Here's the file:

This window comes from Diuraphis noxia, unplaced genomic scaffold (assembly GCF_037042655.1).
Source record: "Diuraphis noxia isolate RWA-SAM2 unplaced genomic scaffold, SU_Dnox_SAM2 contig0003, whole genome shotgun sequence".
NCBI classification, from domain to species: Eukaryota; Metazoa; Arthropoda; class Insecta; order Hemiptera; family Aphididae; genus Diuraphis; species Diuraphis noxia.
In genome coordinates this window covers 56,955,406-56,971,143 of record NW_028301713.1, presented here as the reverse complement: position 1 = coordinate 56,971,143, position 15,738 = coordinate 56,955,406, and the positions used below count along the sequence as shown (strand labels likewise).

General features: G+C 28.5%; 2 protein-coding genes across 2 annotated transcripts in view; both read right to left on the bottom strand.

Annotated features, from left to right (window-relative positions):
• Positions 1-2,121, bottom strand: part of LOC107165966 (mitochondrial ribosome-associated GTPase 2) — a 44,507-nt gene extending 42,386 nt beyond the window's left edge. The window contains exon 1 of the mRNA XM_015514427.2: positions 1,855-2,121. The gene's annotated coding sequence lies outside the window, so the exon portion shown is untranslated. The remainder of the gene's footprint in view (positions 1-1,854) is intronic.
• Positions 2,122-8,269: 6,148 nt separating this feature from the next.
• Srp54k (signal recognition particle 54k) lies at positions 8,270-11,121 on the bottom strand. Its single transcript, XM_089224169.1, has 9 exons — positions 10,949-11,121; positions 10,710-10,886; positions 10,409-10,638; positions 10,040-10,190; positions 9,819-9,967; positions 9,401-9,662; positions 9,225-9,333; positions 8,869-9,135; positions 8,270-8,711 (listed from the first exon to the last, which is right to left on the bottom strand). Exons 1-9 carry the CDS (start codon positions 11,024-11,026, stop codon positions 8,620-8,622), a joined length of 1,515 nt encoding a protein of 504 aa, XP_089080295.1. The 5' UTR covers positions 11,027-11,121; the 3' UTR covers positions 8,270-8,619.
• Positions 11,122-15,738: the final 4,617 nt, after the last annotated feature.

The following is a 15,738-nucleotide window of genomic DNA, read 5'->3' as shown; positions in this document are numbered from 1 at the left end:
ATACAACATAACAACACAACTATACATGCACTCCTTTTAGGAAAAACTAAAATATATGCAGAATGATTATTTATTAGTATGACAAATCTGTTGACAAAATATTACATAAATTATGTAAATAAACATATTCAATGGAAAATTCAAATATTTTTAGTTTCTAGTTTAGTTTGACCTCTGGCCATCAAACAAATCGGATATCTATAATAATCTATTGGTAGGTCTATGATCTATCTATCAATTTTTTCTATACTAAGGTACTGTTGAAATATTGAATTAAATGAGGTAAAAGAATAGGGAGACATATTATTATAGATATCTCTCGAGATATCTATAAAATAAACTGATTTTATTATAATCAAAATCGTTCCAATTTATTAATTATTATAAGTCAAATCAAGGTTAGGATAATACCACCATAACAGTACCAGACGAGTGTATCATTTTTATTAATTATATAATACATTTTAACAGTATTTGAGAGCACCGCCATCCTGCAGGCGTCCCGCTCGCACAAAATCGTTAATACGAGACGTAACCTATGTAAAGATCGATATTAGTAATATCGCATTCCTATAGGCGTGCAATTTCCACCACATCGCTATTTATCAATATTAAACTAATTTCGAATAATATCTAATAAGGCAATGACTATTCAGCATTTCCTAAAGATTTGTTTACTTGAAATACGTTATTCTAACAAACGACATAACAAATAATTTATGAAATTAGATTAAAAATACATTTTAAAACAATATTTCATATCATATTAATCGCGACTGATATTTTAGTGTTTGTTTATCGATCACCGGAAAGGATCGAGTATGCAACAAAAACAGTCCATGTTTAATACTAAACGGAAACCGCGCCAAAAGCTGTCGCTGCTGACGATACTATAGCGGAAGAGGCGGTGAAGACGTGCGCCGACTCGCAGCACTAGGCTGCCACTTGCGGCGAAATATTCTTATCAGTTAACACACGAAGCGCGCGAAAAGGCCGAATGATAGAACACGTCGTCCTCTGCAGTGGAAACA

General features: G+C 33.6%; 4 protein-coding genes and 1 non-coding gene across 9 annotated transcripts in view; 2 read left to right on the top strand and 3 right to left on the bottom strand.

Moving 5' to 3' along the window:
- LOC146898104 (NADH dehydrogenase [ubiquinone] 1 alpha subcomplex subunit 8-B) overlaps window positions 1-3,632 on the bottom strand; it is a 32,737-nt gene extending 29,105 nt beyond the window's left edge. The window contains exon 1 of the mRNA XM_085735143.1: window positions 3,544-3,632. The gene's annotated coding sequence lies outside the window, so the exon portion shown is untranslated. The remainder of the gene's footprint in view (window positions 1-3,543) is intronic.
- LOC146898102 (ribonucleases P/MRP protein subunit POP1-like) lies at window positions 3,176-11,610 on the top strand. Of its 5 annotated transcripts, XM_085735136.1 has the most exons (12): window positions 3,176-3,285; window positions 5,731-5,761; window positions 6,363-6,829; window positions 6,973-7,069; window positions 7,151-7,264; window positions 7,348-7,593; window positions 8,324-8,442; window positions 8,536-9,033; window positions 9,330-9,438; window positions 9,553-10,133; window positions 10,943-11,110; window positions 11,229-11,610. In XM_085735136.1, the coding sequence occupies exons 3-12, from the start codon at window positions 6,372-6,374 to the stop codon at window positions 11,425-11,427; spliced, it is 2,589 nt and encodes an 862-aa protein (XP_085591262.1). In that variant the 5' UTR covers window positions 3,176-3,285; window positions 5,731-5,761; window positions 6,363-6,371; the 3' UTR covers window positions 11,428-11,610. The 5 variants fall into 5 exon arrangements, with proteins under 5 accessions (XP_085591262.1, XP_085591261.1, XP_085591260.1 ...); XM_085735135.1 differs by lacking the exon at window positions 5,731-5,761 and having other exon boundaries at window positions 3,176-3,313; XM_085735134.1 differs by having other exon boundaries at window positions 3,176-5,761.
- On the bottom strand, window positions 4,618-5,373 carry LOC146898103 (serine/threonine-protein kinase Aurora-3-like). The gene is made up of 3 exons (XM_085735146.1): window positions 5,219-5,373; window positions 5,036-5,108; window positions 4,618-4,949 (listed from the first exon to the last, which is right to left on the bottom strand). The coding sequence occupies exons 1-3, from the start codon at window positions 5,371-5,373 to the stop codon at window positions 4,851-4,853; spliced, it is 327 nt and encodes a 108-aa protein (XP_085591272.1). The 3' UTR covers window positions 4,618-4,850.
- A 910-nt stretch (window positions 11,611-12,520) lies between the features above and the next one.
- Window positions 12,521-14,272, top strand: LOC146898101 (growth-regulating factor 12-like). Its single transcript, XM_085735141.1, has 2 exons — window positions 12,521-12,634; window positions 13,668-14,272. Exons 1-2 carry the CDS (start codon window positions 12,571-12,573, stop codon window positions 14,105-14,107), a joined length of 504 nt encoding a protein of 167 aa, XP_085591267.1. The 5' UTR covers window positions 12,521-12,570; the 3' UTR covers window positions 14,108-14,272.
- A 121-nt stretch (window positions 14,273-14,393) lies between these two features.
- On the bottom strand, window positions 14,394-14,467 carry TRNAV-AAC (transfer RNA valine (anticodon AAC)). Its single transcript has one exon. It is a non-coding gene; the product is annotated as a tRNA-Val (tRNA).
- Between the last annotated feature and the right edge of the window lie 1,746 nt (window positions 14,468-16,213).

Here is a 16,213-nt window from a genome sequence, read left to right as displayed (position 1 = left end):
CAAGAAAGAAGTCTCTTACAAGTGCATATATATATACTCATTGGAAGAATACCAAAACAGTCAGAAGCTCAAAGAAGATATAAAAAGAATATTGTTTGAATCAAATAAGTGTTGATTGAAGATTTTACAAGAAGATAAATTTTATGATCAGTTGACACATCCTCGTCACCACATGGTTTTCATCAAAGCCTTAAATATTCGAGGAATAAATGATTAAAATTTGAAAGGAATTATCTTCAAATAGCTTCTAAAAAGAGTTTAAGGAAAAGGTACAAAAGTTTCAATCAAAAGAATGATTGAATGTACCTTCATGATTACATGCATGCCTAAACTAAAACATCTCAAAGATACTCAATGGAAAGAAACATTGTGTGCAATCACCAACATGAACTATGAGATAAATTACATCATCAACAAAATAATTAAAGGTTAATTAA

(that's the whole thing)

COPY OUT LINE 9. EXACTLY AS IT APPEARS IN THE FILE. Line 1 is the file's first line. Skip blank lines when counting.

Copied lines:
• Srp54k (signal recognition particle 54k) lies at positions 8,270-11,121 on the bottom strand. Its single transcript, XM_089224169.1, has 9 exons — positions 10,949-11,121; positions 10,710-10,886; positions 10,409-10,638; positions 10,040-10,190; positions 9,819-9,967; positions 9,401-9,662; positions 9,225-9,333; positions 8,869-9,135; positions 8,270-8,711 (listed from the first exon to the last, which is right to left on the bottom strand). Exons 1-9 carry the CDS (start codon positions 11,024-11,026, stop codon positions 8,620-8,622), a joined length of 1,515 nt encoding a protein of 504 aa, XP_089080295.1. The 5' UTR covers positions 11,027-11,121; the 3' UTR covers positions 8,270-8,619.